Thursday, February 10, 2011

The self drilling seeds of the filaree



Nature sure knows how to take care of itself.

I am familiar with the common stork's bill or heron's bill or filaree (Erodium spp.) and even killed one in my garden many years ago. They have pretty pink geranium- like flowers (yes they are related) with ferny green foliage.

But what makes them interesting is their seed dispersal mechanism.
The plant flings its seeds away and the seeds then bury themselves by drilling into the ground with the use of its long tail. So how does this work?

Filaree seeds with awn
 Scientists based at the University of California, Berkeley, and Harvard University have discovered that the inbuilt spring stores energy as the seed head dries and can flick the seed as far as 0.5 m. The tail, or awn (a hair- or bristle-like appendage) drills into the soil by twisting and untwisting in response to changes in humidity. According to the research "when humidity is low the awn dries, curls and drills the seed into the soil. When the humidity rises the awn uncurls, but backward facing hairs on the awn force the seed to move in one direction so that it continues drilling into the ground even when it uncurls."

If you would like to see a video of the 'drilling' mechanism visit this website at ScienceNow.

The downside to this particular plant is that the filaree has been very successful as an exotic invader. It was introduced into North America in the 18 century and is now an aggressive weed in the south western states such as California in the USA. They are found mostly in desert and grassland areas. The filaree foliage creeps along the ground covering the bare patches of soil ultimately smothering any native grass seeds.

Dried flower, spiral tail on seeds.

Addendum February 11:  Grasses  are the main plant family that have awns attached to their seeds. I could not find any other ornamental plants with awns.  Awns can be quite troublesome for pet owners of cats and dogs as the awn will attach itself to the skin causing lesions. In the worst case awns can travel into the animals body. Sorry don't mean to scare the pet owners out there.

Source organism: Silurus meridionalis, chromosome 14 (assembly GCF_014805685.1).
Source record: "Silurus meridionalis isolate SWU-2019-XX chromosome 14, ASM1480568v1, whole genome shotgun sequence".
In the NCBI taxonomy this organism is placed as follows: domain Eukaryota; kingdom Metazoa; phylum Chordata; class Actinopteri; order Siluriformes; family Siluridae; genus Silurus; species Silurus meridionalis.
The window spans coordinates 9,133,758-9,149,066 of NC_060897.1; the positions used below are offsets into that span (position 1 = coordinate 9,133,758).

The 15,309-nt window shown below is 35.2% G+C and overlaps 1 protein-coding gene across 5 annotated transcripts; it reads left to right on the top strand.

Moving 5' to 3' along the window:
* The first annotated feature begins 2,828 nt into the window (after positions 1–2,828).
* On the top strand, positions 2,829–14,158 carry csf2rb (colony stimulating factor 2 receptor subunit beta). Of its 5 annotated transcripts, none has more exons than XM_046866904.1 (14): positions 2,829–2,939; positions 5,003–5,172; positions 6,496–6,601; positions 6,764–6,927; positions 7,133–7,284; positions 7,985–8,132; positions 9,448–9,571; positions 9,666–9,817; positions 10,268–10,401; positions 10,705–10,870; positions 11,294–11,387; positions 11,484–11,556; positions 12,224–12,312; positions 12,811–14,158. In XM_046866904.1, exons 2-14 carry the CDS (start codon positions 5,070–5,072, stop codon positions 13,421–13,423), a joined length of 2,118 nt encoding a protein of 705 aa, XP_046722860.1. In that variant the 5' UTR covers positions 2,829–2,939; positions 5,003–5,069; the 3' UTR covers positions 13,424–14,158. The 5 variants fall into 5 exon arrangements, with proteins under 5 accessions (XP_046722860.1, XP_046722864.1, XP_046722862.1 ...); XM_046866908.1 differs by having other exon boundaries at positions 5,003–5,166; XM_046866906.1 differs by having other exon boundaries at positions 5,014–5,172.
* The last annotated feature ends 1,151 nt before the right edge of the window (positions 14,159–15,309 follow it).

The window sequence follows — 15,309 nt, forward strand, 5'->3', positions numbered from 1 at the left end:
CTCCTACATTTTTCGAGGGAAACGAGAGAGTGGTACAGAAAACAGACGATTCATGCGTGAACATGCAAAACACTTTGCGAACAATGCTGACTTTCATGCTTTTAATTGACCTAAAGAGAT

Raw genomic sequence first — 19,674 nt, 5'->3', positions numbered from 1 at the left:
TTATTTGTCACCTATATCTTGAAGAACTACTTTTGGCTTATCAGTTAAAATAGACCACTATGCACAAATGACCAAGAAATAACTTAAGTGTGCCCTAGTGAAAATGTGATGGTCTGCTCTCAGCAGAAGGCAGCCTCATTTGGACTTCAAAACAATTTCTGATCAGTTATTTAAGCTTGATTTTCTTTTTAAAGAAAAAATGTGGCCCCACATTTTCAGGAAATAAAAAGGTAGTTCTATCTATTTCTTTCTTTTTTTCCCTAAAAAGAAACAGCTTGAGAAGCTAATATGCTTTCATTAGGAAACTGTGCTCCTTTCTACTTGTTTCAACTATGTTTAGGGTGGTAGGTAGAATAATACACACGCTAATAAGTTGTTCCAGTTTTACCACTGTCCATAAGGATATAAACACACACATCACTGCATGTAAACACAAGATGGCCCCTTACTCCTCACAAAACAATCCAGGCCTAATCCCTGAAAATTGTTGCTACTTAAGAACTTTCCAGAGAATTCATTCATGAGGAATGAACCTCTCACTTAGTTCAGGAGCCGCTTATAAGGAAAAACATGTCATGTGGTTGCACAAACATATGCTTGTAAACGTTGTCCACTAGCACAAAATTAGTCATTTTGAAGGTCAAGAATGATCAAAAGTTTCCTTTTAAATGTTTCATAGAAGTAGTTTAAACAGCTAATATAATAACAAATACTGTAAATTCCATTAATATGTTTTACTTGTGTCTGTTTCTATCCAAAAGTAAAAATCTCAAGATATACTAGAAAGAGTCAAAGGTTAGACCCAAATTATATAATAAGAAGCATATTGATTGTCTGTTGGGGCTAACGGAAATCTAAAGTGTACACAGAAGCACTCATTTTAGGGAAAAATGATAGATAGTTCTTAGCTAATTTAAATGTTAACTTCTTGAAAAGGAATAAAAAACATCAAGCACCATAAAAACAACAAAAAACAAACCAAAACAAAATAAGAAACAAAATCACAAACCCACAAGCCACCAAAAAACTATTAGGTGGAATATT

8 comments:

  1. Dear Patty, The ingenuity of Nature never fails to amaze me [as indeed it seems that you find too]. I have been fascinated by your account of the Erodium and am mindful that this is but one of the myriad of the miracles of the natural world. I always learn something new from your postings and so enjoy reading them!

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  2. Thank you Edith. I am a firm believer that Mother Earth will always be one up on us. We have a lot to learn from her.

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  3. Mother Nature sure is clever in her inventions. I sometimes think that the only real difference between a weed and a garden flowers, is that the weed is so successful at propagating, that it becomes an undesired pest.

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  4. Jennifer: somewhere I read that the difference between weeds and flowers is that weeds are very productive plants tho' short lived, while flowers live longer but are not so productive. It's an interesting perspective.

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  5. The seeds have amazing form.Too bad it is invasive, because it really is a pretty innovative design.

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  6. GWGT: Yes the seeds are quite sculptural, like tiny corkscrews.

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  7. Amazing. I love the sculptural quality of the seeds but am a little disturbed by the fact that they can embed themselves into pets...ugh!

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  8. Greetings from Southern California :-)

    I added myself to follow your blog. You are more than welcome to visit mine and become a follower if you want to.

    God Bless You, ~Ron

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